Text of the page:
Words by Ellie Doughty
EU leaders are facing criticism over the slow Oxford-AstraZeneca vaccine rollout in member states due to supply issues.
Pharmaceutical company AstraZeneca have accredited the supply chain problems to manufacturing issues at their plants in Belgium and the Netherlands.
It said the fact that EU contracts were signed in August of last year while the UK signed in May has left less time to resolve issues in the EU supply chain.
Director of Brussels think tank Bruegel Guntram Wolff said “Every week that the lockdown has to be extended because the population isn’t vaccinated and vulnerable means substantial economic costs.”
German chancellor Angela Merkel defended the Union’s approach, and said “All in all, I don’t think anything has gone wrong.”
EU member states are now set to receive a quarter of the 100 million doses expected from AstraZeneca come the end of March.
So far EU member states have collectively provided 3% of the population with a first vaccination dose, compared to 15% in the UK.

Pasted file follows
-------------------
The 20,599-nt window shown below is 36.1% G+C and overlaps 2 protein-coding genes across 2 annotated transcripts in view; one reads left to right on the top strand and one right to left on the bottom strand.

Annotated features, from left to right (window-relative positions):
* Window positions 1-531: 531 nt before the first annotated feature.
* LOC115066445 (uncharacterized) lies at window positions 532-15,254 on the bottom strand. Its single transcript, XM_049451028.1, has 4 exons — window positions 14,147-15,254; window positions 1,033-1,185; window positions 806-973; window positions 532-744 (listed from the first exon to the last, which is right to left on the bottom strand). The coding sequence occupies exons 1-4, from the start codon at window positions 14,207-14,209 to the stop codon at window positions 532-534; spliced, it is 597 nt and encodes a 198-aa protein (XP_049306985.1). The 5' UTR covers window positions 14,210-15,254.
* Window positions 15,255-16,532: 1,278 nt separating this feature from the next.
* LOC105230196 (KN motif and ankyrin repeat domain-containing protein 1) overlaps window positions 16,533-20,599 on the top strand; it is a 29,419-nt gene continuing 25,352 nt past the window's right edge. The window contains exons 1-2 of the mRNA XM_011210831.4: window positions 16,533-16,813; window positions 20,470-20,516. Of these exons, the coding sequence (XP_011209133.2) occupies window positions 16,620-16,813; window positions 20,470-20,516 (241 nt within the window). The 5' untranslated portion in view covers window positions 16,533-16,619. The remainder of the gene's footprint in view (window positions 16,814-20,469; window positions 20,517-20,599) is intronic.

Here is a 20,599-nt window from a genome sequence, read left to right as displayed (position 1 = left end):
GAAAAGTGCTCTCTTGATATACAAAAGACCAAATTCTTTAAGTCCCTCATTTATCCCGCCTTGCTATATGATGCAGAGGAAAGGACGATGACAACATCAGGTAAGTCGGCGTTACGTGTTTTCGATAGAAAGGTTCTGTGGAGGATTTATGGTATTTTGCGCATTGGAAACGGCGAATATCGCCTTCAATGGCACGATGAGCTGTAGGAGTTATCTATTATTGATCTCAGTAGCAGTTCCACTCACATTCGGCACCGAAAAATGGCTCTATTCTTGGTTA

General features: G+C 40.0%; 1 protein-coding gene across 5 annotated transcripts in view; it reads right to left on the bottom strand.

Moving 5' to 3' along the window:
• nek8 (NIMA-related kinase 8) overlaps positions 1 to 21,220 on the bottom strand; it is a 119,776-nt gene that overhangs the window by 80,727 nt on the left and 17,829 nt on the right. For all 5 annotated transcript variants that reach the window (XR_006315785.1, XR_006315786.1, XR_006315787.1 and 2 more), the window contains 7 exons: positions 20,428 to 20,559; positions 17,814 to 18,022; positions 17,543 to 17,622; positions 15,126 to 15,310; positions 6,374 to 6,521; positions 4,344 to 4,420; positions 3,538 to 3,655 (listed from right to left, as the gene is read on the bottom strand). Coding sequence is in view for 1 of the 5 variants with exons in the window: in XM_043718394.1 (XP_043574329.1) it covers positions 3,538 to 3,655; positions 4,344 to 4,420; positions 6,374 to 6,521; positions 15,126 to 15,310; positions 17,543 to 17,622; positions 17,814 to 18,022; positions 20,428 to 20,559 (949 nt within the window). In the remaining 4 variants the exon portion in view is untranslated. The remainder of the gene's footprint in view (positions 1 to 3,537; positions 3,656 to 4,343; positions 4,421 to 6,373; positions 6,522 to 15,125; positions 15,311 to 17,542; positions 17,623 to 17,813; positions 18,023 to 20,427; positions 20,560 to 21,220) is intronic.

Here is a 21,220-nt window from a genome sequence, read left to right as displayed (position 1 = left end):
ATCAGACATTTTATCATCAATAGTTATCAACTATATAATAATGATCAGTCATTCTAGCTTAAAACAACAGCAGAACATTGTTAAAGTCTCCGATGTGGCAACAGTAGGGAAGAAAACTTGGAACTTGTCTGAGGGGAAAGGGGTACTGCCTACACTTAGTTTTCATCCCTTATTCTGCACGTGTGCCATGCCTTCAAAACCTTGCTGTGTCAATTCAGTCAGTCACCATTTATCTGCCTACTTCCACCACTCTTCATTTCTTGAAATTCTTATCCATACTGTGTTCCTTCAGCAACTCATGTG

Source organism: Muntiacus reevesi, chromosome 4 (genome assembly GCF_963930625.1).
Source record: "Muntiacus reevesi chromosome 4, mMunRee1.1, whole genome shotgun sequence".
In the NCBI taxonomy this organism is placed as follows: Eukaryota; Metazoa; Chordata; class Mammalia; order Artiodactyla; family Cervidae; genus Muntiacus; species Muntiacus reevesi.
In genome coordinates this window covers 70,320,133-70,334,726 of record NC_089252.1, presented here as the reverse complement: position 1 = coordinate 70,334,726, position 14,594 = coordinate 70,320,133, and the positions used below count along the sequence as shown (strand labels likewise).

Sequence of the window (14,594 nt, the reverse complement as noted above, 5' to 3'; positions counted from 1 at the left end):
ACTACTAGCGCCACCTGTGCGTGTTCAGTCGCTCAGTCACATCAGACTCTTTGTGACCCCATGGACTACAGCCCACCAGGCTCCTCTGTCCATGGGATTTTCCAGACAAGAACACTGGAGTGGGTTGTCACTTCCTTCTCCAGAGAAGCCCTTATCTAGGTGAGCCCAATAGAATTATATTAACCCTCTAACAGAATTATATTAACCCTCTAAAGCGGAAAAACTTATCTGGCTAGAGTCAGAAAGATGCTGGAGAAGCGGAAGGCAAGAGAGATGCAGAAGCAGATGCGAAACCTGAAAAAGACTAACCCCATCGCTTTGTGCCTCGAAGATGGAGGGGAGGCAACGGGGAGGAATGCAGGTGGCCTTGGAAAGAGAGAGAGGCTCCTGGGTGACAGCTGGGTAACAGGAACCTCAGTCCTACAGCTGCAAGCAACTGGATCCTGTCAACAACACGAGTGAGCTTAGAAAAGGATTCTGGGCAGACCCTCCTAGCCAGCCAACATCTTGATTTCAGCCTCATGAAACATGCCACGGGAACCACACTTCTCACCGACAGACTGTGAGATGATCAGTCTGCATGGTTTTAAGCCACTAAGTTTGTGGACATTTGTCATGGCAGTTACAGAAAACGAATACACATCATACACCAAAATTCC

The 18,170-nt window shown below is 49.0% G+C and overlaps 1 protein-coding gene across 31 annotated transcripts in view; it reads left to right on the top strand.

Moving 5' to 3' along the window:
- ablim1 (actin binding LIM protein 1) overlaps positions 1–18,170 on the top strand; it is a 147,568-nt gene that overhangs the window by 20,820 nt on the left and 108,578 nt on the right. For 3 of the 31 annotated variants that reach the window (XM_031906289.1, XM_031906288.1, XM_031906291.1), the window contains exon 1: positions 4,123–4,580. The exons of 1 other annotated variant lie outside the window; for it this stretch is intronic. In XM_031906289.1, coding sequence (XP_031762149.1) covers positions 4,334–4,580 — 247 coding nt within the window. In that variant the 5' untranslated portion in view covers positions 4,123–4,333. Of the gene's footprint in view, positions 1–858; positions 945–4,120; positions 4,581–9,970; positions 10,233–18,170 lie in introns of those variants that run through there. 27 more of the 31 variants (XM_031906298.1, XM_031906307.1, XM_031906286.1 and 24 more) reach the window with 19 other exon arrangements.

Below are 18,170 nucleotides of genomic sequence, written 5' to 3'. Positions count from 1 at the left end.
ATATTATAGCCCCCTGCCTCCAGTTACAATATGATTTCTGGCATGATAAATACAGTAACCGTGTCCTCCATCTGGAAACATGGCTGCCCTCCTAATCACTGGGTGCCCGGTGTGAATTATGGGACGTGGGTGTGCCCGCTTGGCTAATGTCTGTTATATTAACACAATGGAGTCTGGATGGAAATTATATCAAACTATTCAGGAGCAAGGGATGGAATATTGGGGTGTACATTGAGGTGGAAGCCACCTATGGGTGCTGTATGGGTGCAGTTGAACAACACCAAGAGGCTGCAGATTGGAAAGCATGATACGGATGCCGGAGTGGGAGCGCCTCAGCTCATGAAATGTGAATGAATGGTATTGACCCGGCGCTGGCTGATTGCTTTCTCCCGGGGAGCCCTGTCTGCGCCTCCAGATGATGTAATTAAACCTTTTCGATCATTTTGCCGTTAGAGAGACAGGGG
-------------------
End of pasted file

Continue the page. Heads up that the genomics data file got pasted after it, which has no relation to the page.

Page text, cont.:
The EU vaccination scheme set up in June 2020 was designed to allow the Union to negotiate vaccination purchases on behalf of member states, and encourage equal distribution.
Despite it being optional, all 27 member states opted in.
Former Finnish prime minister Alexander Stubb said that without the EU’s collective scheme approach, “Big states would have swept the doses.”
The EU also ordered 300 million doses of the Pfizer-BioNTech vaccine in December of 2020. The company has been unable to supply 12.5 million doses which were promised for the end of the year.
The company temporarily cut deliveries to increase capacity at a plant in Belgium.
Head of BioNTech, Uğur Şahin, said “the process in Europe certainly didn’t proceed as quickly and straightforwardly as with other countries.”
The European Commission said it has made agreements with five other pharmaceutical companies to purchase vaccines once they pass clinical trials.
Charles Michel, president of the European Council told France’s Europe 1 radio that the EU “can turn to all the legal options at our disposal” in ensuring contracts with pharmaceutical companies are fully maintained.
Picture Credit: U.S. Secretary of Defence